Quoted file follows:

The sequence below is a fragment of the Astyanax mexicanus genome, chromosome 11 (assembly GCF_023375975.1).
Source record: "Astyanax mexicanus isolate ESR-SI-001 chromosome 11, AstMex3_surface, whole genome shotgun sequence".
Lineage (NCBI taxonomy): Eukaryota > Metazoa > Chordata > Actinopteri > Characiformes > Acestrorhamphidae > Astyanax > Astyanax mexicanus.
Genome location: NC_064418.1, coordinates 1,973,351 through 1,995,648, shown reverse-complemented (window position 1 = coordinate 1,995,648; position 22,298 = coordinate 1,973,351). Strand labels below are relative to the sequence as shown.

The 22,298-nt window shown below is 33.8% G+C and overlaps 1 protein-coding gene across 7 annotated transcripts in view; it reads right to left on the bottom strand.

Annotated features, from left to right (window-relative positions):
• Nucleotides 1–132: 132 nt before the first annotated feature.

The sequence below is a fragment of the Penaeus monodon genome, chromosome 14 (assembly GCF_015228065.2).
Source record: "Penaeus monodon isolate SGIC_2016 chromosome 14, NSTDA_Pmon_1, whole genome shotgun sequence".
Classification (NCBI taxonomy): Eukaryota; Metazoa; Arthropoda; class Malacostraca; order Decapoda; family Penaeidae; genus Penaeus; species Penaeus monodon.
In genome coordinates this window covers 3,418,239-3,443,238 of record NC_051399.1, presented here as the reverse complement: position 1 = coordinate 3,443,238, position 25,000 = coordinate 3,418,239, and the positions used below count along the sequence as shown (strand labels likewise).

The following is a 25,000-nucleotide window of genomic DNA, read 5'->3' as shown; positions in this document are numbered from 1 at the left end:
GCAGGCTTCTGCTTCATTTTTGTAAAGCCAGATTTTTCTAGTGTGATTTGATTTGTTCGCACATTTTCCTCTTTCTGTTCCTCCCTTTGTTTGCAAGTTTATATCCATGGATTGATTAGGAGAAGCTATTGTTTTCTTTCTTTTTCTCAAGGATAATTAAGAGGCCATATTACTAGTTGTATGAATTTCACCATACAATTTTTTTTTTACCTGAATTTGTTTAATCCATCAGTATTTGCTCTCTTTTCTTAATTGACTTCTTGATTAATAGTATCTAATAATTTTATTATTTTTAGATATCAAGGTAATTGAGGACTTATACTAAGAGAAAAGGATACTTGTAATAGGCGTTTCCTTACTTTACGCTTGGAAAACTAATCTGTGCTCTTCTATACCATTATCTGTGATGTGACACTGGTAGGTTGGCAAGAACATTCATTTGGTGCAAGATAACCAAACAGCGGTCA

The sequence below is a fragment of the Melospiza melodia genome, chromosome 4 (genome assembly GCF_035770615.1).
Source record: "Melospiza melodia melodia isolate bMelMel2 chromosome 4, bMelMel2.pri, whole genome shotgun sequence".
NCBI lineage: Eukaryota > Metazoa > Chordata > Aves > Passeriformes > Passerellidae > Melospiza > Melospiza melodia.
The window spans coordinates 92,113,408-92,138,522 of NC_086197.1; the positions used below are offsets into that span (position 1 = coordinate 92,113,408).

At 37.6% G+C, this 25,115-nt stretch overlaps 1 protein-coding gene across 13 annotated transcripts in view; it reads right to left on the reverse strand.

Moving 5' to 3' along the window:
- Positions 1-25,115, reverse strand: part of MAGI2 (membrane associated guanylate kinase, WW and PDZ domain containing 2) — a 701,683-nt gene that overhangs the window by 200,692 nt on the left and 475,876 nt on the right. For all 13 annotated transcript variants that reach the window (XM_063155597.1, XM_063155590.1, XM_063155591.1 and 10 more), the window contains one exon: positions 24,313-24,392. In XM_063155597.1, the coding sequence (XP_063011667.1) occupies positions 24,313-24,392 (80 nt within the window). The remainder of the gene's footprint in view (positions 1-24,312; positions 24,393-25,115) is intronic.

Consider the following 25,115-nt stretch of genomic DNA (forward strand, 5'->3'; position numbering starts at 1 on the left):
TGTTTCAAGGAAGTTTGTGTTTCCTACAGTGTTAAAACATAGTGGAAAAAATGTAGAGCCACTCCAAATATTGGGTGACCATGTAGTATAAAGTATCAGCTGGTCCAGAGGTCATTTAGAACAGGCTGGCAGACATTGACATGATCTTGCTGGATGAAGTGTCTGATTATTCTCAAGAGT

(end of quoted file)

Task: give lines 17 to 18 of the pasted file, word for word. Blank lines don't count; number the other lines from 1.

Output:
The window spans coordinates 92,113,408-92,138,522 of NC_086197.1; the positions used below are offsets into that span (position 1 = coordinate 92,113,408).

At 37.6% G+C, this 25,115-nt stretch overlaps 1 protein-coding gene across 13 annotated transcripts in view; it reads right to left on the reverse strand.